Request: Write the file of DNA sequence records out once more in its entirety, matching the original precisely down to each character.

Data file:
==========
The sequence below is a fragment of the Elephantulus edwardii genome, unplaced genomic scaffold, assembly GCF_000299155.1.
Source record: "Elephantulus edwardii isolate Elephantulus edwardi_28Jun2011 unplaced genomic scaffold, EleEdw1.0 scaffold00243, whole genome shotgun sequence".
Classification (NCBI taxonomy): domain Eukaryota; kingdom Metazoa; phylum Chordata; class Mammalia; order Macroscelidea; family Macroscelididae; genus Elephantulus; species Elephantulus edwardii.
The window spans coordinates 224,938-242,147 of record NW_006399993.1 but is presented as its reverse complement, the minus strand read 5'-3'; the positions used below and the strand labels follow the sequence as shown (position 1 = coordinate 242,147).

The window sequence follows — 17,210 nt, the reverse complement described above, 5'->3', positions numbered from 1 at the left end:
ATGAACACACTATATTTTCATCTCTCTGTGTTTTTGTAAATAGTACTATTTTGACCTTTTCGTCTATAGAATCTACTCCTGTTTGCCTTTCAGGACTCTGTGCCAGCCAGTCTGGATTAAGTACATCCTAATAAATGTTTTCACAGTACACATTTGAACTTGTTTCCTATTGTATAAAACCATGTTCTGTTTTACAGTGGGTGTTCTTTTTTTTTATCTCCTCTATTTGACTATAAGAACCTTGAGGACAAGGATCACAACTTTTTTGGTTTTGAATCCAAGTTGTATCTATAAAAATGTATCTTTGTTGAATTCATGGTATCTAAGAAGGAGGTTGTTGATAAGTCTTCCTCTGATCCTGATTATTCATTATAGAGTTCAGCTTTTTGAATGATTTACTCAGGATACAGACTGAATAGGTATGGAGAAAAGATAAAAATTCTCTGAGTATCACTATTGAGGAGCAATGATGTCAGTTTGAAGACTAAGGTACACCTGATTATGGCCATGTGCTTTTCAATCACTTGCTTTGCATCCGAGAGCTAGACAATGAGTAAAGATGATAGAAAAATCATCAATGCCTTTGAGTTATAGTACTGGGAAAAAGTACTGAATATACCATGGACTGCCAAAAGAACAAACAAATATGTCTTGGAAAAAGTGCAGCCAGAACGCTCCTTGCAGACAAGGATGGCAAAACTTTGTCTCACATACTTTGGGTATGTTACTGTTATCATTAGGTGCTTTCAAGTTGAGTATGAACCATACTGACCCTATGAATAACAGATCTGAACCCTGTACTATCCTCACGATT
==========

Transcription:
The sequence below is a fragment of the Elephantulus edwardii genome, unplaced genomic scaffold, assembly GCF_000299155.1.
Source record: "Elephantulus edwardii isolate Elephantulus edwardi_28Jun2011 unplaced genomic scaffold, EleEdw1.0 scaffold00243, whole genome shotgun sequence".
Classification (NCBI taxonomy): domain Eukaryota; kingdom Metazoa; phylum Chordata; class Mammalia; order Macroscelidea; family Macroscelididae; genus Elephantulus; species Elephantulus edwardii.
The window spans coordinates 224,938-242,147 of record NW_006399993.1 but is presented as its reverse complement, the minus strand read 5'-3'; the positions used below and the strand labels follow the sequence as shown (position 1 = coordinate 242,147).

The window sequence follows — 17,210 nt, the reverse complement described above, 5'->3', positions numbered from 1 at the left end:
ATGAACACACTATATTTTCATCTCTCTGTGTTTTTGTAAATAGTACTATTTTGACCTTTTCGTCTATAGAATCTACTCCTGTTTGCCTTTCAGGACTCTGTGCCAGCCAGTCTGGATTAAGTACATCCTAATAAATGTTTTCACAGTACACATTTGAACTTGTTTCCTATTGTATAAAACCATGTTCTGTTTTACAGTGGGTGTTCTTTTTTTTTATCTCCTCTATTTGACTATAAGAACCTTGAGGACAAGGATCACAACTTTTTTGGTTTTGAATCCAAGTTGTATCTATAAAAATGTATCTTTGTTGAATTCATGGTATCTAAGAAGGAGGTTGTTGATAAGTCTTCCTCTGATCCTGATTATTCATTATAGAGTTCAGCTTTTTGAATGATTTACTCAGGATACAGACTGAATAGGTATGGAGAAAAGATAAAAATTCTCTGAGTATCACTATTGAGGAGCAATGATGTCAGTTTGAAGACTAAGGTACACCTGATTATGGCCATGTGCTTTTCAATCACTTGCTTTGCATCCGAGAGCTAGACAATGAGTAAAGATGATAGAAAAATCATCAATGCCTTTGAGTTATAGTACTGGGAAAAAGTACTGAATATACCATGGACTGCCAAAAGAACAAACAAATATGTCTTGGAAAAAGTGCAGCCAGAACGCTCCTTGCAGACAAGGATGGCAAAACTTTGTCTCACATACTTTGGGTATGTTACTGTTATCATTAGGTGCTTTCAAGTTGAGTATGAACCATACTGACCCTATGAATAACAGATCTGAACCCTGTACTATCCTCACGATT